In order to meet basic yearly incremental costs and fund a modest level of academic investment, the U has historically needed $80 million in recurring funding each year. It's a massive budget with considerable impact on the state, including thousands of new jobs resulting from the new knowledge and innovation generated by the University’s research enterprise.

Bruininks said it's important that the entire U community be engaged in thinking about solutions. "We need everyone asking, 'What should be strengthened, what should be maintained, and what should we eliminate [or] substantially reduce?'" he said.

He noted examples of the U's progress in controlling costs. Health care cost increases at the University are trending at about half the market rate, and administrative overhead increases trail other institutions in the state. Additionally, said Bruininks, the U has so far avoided approximately $80 to $100 million in construction costs in recent years, and has implemented a major energy conservation effort.

"If I had a basket full of problems like these, I'd want to be at the University of Minnesota, because everyday I come to work and I get a chance to work with some of the most creative and entrepreneurial people in the world," said Bruininks. "You ask them to save money, and they come to you and tell you 'Do you know if we change light bulbs in a different way we can save $1.5 million a year?' The solutions to the things we're talking about are embedded into the DNA of this place," said Bruininks. (He was referencing information found in the U story, "Light on the subject.")

In other board action:

2010 State Capital Request
The Board of Regents approved the 2010 State Capital Request, including a $2 million reduction to the request for the renovation of Folwell Hall to $34.5 million due to a favorable construction climate.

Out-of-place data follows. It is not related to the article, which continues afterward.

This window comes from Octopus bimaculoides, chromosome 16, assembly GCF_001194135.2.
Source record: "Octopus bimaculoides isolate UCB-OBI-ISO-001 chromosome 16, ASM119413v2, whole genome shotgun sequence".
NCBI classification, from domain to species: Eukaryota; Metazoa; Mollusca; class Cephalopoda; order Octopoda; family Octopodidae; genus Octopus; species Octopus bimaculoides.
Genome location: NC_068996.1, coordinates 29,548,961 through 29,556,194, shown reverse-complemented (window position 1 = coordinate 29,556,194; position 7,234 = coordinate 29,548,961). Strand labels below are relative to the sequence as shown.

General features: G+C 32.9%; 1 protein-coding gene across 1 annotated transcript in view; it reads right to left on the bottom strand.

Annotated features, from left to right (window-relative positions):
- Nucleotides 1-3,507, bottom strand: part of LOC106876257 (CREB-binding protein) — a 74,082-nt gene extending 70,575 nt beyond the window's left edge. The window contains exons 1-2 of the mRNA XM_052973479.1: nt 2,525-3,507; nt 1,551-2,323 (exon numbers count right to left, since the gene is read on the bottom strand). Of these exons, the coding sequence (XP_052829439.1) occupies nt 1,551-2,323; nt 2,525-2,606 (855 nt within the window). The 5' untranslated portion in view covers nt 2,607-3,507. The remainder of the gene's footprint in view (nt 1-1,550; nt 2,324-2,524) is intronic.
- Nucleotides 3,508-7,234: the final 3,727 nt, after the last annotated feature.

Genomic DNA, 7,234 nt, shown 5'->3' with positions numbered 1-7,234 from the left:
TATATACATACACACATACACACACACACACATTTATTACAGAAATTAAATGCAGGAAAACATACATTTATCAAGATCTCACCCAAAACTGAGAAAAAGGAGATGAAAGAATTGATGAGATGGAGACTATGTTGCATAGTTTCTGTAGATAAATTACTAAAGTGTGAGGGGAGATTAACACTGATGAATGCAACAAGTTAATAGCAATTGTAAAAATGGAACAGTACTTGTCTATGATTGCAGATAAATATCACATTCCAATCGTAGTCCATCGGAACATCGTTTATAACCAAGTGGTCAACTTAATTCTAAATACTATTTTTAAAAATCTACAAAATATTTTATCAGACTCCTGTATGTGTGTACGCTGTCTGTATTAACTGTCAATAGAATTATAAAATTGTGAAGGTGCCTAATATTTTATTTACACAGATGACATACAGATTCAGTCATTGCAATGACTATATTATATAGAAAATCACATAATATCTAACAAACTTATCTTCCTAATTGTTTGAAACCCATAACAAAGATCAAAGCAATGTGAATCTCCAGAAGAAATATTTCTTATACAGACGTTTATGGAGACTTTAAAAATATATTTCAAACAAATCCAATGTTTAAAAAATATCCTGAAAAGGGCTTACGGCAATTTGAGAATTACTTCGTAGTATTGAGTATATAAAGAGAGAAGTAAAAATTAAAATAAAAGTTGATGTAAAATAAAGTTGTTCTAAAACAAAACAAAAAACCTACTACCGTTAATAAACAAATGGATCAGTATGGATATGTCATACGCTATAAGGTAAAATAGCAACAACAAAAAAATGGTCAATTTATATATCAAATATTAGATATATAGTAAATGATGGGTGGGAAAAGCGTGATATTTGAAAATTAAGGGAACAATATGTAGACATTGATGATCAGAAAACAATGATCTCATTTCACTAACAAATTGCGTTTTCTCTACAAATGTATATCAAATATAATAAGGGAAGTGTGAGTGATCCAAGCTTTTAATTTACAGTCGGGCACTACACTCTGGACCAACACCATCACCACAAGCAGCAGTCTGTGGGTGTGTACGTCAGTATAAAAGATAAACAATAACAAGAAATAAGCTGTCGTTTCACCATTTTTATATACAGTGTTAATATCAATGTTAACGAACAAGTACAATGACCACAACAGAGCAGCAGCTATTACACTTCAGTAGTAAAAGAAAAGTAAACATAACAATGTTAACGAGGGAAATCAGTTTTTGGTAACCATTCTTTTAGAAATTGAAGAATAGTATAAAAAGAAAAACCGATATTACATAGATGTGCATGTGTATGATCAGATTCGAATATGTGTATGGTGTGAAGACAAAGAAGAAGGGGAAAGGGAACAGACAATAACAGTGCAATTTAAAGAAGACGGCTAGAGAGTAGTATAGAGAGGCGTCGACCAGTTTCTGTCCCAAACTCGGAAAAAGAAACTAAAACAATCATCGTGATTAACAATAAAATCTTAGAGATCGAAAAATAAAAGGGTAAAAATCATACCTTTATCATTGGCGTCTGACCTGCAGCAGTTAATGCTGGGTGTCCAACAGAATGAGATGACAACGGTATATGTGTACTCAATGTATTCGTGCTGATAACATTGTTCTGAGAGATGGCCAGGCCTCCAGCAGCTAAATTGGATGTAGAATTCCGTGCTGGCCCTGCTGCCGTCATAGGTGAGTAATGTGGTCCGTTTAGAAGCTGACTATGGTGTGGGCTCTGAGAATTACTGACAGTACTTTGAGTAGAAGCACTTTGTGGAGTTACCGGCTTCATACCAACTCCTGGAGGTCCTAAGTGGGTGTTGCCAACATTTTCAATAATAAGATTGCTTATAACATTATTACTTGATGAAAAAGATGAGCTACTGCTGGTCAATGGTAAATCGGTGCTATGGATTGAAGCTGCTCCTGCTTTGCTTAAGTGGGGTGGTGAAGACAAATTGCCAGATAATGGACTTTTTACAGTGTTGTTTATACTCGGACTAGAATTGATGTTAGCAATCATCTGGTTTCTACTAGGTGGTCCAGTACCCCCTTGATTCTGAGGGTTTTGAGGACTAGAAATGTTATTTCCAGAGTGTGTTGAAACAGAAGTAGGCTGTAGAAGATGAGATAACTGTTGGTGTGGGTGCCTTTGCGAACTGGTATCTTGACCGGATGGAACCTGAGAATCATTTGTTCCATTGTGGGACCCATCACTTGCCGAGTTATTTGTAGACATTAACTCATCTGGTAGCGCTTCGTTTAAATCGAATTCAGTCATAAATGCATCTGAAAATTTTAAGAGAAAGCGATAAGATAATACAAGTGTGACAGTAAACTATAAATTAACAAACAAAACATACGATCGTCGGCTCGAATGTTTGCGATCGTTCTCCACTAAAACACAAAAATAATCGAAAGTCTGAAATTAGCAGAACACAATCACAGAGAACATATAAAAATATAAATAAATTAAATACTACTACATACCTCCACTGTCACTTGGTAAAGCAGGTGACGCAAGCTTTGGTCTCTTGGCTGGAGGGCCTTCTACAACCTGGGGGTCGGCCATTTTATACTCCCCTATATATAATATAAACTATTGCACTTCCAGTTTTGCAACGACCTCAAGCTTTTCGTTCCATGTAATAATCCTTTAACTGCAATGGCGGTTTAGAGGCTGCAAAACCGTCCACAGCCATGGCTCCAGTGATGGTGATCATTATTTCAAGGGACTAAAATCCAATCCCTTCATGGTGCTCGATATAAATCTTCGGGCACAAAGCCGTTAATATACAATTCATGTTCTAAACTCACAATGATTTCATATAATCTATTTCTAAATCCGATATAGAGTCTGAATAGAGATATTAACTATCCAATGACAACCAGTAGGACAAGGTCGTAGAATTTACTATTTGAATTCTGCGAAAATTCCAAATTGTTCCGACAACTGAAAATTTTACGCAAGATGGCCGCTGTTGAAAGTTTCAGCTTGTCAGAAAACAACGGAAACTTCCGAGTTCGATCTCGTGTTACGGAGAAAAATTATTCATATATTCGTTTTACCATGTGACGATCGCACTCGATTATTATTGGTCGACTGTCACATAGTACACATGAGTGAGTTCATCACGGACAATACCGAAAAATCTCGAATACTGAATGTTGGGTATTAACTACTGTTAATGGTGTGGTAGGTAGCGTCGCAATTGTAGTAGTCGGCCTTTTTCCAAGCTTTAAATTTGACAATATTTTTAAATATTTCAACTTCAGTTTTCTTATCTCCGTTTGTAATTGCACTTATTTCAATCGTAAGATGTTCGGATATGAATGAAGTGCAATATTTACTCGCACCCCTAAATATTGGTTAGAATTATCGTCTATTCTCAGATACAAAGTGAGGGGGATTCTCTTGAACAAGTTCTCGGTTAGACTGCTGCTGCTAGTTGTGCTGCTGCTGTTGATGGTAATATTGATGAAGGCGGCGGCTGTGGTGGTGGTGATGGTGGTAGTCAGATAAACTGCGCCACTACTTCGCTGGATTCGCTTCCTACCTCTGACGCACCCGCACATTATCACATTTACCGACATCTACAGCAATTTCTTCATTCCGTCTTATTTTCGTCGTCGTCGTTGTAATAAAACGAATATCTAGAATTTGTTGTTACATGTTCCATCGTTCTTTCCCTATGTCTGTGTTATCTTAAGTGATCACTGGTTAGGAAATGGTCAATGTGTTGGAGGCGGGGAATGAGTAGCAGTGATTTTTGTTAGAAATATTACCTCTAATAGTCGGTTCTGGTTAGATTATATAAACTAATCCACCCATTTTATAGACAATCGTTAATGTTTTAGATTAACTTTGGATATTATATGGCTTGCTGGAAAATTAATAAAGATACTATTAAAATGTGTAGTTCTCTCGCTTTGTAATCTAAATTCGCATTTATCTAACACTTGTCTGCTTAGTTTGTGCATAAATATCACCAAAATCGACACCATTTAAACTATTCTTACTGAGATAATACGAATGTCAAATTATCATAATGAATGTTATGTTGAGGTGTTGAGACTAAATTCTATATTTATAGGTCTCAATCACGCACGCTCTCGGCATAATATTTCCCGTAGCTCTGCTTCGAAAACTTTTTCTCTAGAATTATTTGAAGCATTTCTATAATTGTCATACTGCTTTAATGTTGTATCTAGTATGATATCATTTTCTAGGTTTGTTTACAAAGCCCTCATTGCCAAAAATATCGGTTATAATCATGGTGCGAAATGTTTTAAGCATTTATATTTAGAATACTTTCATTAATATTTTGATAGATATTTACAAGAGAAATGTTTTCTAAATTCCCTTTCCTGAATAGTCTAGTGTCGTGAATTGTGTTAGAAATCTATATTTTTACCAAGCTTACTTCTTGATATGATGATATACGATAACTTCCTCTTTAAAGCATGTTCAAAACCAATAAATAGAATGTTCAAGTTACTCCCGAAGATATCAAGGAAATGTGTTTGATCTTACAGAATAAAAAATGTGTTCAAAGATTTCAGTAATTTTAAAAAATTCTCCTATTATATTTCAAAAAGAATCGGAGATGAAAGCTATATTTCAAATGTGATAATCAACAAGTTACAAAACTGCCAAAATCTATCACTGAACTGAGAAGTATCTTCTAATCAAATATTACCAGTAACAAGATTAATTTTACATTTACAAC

The request asks the legislature for $193.3 million in state bonds (matched by $46.7 million in University bonds). The request includes $100 million in HEAPR funding for maintenance to existing facilities, the Folwell Hall renovation, a new physics and nanotechnology building on the UMTC campus, a new American Indian Learning Research Center on the UMD campus, $10 million in general lab renovation, and improvements to the Itasca Biological Station. For more information, see Capital Request.

2009-10 enrollment

Provost Tom Sullivan presented the board with a report on 2009-10 enrollment. Sullivan said UMTC earned a record retention rate in 2008, with 90.6 percent of last year's freshman class returning. He cited the quality of incoming academic classes, a strengthened advising program, and Welcome Week and other programs that help students adjust to the University. Sullivan also noted that the fall 2009 class has a record 112 National Merit Scholars.

UMore Park

The board approved the creation of a UMore Park LLC and a legacy fund that will manage any proceeds from the development.

UMC Evergreen Hall dedication
Some members of the board visited the UMC campus for the dedication of Evergreen Hall, the first residence hall in the U system to receive Leadership in Energy and Environmental Design (LEED) certification. Otter Tail Power Company formally announced at the dedication that it would work with UMC to reduce electric energy consumption on the campus by as much as 15 percent, as part of the company's Campus Energy Challenge.